Hatzius makes one final point: Florida has a comparatively small manufacturing sector, so it won't enjoy any of the strength in manufacturing that Hatzius expects to occur elsewhere as a result of the falling dollar. On the other hand, he acknowledges that Florida's tourism economy could benefit from a weaker dollar as Europeans and Asian find it cheaper to visit Disney World. Good if you work for Walt Disney. Bad if you work in the Florida real estate industry, or simply used your home as an ATM during the boom years.

Reader Comments

Edward J. Dodson

May 19, 2007 9:54 AM

Florida is only the tip of the iceberg. The key indicator of where we are headed is the overheated nature of land markets all across the United States. Land prices have escalated at multiplies of the CPI, fueled in part by low interest rates and heavy speculative investment in land and some income-producing properties (at prices far above what capitalization of cash flows would dictate as prudent).

Economists need to remember the lessons taught by David Ricardo, John Stuart Mill and Henry George -- their predecessors who understood land markets and the unique nature of location rent as a claim by nonproducers on production. Land markets have climbed far above the level where producers can absorb land costs and still compete in global markets. The historic response by producers is to close down operations in high land price markets and relocate in order to protect profit margins.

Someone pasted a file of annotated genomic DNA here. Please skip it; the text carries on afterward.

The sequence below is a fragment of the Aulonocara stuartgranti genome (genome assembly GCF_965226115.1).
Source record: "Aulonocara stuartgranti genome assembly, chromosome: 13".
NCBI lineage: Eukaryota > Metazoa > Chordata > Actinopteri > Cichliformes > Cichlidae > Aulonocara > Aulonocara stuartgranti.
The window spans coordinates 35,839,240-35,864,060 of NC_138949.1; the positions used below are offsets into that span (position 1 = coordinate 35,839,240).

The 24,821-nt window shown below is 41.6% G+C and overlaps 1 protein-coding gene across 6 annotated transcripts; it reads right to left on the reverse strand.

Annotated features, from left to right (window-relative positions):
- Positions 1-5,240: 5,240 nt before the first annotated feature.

While this tactic will work in the short run for individual producers, the aggregate impacts are easy to see: falling household incomes among a greater percentage of the population; huge levels of consumer debt, bankruptcies and foreclosures; rising structural underemployment; eroding of the tax base during a period of rising demands on the public sector for social welfare (and criminal justice) expenditures.

If our elected representatives and their economic advisers have any desire to end this downward cycle, I urge them to look at the policy solutions proposed by Henry George in the late 19th century. His observations, sound in his own time, are even more urgent today.

Cheryl

June 14, 2007 11:53 AM

Florida, has over priced it self right out of the market. I lived in Florida for at least half of my life, but can no longer afford to live there. In the Florida Keys, the working person can no longer afford to live there. What happens when people like Bill Gates starts having to sack his own groceries. My husband and I are both disabled, we miss Florida terribly. I always thought we would be able to live out our golden years there, fishing and enjoying life. When my husband suffered a massive heart attack we lost everything. Now we reside in a RV,(not a FEMA trailer), it's a very nice RV, but we would love to have an acre or two just to grow our plants. Yes, I agree, Florida has out priced itself. How I wish I could go home!!!